Wednesday, September 17, 2008
Is Photography Dead ? ( By Stephen Nesbit)
Between this class and my digital imaging class, I've been reading a lot about how photography is controversially "dead", or "not dead".
In "Is Photography Dead", Peter Plagens essentially points out that the "original" craft of photography is dead. The intent of photography once being to show a truth. Where photography now can be tweaked, touched up, enhanced, or taken digitally with a number of filters so that it no longer looks natural. Sure, if as Plagens believes, Photography was ONLY there to capture "truth" as the eye sees it, then I suppose THAT aspect of Photography is not exactly the same.
All cameras now have built in filters and color selection modes and presets that allow the user to take pictures that aren't exactly "true" as the eye sees it. But does that make it not true? It's how the picture is taken at the time the shutter release is pressed.
The photo that I shared above is a slightly tweaked picture. It is a process called HDRI. That is, High Dynamic Range Imaging. You essentially photograph the picture underexposed, correctly exposed, and overexposed, then use a program like Photomatix, or Photoshop CS3 to meld those various images into one beautiful image. It allows you to get the FULL range of contrast AND detail without blowing it out, or losing data in the shadows. You essentially get the best of all points in an image, which leaves you with a picture SO real that it's unreal. So while nothing in it has been CHANGED, it's not exactly the truth either, because you are blending three or more separate images in order to obtain one.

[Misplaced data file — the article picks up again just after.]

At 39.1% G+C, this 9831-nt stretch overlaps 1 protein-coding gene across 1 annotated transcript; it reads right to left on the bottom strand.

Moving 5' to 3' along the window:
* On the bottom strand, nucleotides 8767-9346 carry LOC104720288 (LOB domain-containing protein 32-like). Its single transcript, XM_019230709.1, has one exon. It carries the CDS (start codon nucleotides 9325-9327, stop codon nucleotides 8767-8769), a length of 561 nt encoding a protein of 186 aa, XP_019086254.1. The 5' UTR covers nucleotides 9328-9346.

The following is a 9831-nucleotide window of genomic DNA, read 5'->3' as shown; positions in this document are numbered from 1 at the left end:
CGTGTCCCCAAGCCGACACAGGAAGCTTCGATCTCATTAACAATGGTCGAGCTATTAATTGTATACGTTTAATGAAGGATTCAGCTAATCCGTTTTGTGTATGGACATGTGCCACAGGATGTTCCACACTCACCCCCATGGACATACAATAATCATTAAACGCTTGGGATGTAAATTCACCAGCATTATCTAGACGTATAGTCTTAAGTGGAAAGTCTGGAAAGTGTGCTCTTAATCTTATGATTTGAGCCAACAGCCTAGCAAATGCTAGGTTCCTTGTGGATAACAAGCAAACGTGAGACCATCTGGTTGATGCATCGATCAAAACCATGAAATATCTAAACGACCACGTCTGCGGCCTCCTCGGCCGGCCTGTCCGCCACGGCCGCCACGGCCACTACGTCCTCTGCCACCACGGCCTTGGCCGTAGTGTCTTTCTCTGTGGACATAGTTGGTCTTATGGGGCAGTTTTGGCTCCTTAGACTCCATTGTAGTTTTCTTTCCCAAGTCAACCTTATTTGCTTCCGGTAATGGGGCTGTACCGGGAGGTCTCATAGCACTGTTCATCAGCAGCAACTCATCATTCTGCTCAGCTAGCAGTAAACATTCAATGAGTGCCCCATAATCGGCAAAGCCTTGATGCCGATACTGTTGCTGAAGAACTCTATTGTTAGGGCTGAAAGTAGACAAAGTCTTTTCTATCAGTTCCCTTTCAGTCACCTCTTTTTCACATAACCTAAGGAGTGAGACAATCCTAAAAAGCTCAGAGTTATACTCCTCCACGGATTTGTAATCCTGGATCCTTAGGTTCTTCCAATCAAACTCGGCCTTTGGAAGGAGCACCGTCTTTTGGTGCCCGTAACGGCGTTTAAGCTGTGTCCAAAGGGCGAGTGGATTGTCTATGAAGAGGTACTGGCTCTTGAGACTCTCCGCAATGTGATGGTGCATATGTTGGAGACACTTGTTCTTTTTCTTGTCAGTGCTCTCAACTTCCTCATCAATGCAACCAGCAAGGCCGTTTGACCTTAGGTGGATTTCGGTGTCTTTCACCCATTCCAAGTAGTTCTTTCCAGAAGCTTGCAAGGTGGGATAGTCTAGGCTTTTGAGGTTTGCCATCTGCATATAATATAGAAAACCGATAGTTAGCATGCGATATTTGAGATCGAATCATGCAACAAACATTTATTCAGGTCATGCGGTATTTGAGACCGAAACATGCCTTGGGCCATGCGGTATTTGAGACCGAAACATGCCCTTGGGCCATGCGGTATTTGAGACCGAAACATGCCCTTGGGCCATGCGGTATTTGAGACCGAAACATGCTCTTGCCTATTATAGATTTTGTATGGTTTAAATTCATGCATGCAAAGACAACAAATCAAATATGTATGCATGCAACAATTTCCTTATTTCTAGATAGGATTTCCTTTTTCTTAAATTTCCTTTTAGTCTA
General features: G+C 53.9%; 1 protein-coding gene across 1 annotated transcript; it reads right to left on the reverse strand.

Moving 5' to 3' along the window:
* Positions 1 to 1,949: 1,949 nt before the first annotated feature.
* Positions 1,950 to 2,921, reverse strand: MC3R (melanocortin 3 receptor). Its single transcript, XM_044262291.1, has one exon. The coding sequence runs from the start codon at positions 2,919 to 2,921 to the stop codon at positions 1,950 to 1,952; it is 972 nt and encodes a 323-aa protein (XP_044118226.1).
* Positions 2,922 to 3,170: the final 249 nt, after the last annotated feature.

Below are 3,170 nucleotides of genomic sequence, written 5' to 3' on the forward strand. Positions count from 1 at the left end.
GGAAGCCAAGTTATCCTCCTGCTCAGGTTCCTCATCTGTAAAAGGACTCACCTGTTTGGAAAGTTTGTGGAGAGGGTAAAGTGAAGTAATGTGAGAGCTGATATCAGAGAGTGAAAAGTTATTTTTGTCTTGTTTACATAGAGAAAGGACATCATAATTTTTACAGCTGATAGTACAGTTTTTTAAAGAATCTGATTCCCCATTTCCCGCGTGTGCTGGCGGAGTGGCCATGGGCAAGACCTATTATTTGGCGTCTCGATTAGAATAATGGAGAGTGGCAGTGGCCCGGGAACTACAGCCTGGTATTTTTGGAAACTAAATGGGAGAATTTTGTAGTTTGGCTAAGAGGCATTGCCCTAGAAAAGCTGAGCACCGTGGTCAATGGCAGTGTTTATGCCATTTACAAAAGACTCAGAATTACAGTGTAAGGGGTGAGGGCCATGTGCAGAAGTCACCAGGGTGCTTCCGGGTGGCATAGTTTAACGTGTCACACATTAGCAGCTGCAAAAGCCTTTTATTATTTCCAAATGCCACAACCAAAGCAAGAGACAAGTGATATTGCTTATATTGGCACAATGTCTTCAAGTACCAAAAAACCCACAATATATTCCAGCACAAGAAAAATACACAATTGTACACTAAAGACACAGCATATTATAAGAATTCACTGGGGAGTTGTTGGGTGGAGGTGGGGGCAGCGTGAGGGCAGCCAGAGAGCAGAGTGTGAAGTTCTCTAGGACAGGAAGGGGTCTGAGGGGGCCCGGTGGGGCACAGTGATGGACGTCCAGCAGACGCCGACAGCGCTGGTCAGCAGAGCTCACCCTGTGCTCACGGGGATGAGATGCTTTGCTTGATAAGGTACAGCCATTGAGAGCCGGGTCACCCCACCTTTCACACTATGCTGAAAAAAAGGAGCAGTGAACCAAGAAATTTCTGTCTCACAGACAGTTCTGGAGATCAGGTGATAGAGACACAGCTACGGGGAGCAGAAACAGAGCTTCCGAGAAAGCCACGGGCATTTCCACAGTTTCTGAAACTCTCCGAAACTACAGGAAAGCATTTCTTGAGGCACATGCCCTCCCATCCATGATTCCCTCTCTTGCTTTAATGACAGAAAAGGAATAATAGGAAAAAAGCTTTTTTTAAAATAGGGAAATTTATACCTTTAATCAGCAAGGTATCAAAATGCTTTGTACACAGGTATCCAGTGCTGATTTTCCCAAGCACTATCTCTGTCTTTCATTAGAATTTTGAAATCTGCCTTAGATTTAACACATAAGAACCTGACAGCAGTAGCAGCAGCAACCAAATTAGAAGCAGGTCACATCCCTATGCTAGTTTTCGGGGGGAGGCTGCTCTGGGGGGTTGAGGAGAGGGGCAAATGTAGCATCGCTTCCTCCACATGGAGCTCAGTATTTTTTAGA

When Plagens talks about photography being "dead", he's not exactly correct. As the phographer Lisette Model said, "Photography is the easiest art, which perhaps makes it the hardest". Sure, anyone can snap a picture on a camera, but it takes a keen eye and a creative spirit to capture an image that inspires someone, or at the very least, captures an image so beautiful that when people look at it they are moved emotionally.
So in my opinion, Photography is NOT dead. It's just evolved to a point where everyone can be involved and share *their* visions, and it allows the photographer to paint with light, creating masterpieces of nature and technology alike.
A few more examples of this to share.